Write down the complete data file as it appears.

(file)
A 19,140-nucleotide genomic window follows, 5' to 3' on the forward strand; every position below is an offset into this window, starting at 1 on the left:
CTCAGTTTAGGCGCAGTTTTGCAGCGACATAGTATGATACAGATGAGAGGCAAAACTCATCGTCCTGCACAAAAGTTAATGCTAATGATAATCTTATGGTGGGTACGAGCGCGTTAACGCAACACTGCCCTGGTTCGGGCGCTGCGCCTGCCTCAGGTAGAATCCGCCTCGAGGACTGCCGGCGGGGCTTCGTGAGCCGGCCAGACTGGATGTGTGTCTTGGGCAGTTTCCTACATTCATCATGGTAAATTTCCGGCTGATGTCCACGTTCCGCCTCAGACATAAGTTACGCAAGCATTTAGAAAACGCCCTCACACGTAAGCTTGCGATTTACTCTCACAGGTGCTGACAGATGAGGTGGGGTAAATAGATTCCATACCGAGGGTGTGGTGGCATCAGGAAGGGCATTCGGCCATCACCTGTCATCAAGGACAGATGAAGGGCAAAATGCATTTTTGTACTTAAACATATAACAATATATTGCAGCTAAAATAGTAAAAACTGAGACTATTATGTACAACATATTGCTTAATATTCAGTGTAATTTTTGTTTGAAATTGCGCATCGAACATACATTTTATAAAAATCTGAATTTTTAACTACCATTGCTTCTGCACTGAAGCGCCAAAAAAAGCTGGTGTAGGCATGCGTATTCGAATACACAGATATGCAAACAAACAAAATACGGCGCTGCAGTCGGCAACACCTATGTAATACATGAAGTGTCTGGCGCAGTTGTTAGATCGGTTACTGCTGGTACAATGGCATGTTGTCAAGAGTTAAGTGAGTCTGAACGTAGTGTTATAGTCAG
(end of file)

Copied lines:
A 19,140-nucleotide genomic window follows, 5' to 3' on the forward strand; every position below is an offset into this window, starting at 1 on the left:
CTCAGTTTAGGCGCAGTTTTGCAGCGACATAGTATGATACAGATGAGAGGCAAAACTCATCGTCCTGCACAAAAGTTAATGCTAATGATAATCTTATGGTGGGTACGAGCGCGTTAACGCAACACTGCCCTGGTTCGGGCGCTGCGCCTGCCTCAGGTAGAATCCGCCTCGAGGACTGCCGGCGGGGCTTCGTGAGCCGGCCAGACTGGATGTGTGTCTTGGGCAGTTTCCTACATTCATCATGGTAAATTTCCGGCTGATGTCCACGTTCCGCCTCAGACATAAGTTACGCAAGCATTTAGAAAACGCCCTCACACGTAAGCTTGCGATTTACTCTCACAGGTGCTGACAGATGAGGTGGGGTAAATAGATTCCATACCGAGGGTGTGGTGGCATCAGGAAGGGCATTCGGCCATCACCTGTCATCAAGGACAGATGAAGGGCAAAATGCATTTTTGTACTTAAACATATAACAATATATTGCAGCTAAAATAGTAAAAACTGAGACTATTATGTACAACATATTGCTTAATATTCAGTGTAATTTTTGTTTGAAATTGCGCATCGAACATACATTTTATAAAAATCTGAATTTTTAACTACCATTGCTTCTGCACTGAAGCGCCAAAAAAAGCTGGTGTAGGCATGCGTATTCGAATACACAGATATGCAAACAAACAAAATACGGCGCTGCAGTCGGCAACACCTATGTAATACATGAAGTGTCTGGCGCAGTTGTTAGATCGGTTACTGCTGGTACAATGGCATGTTGTCAAGAGTTAAGTGAGTCTGAACGTAGTGTTATAGTCAG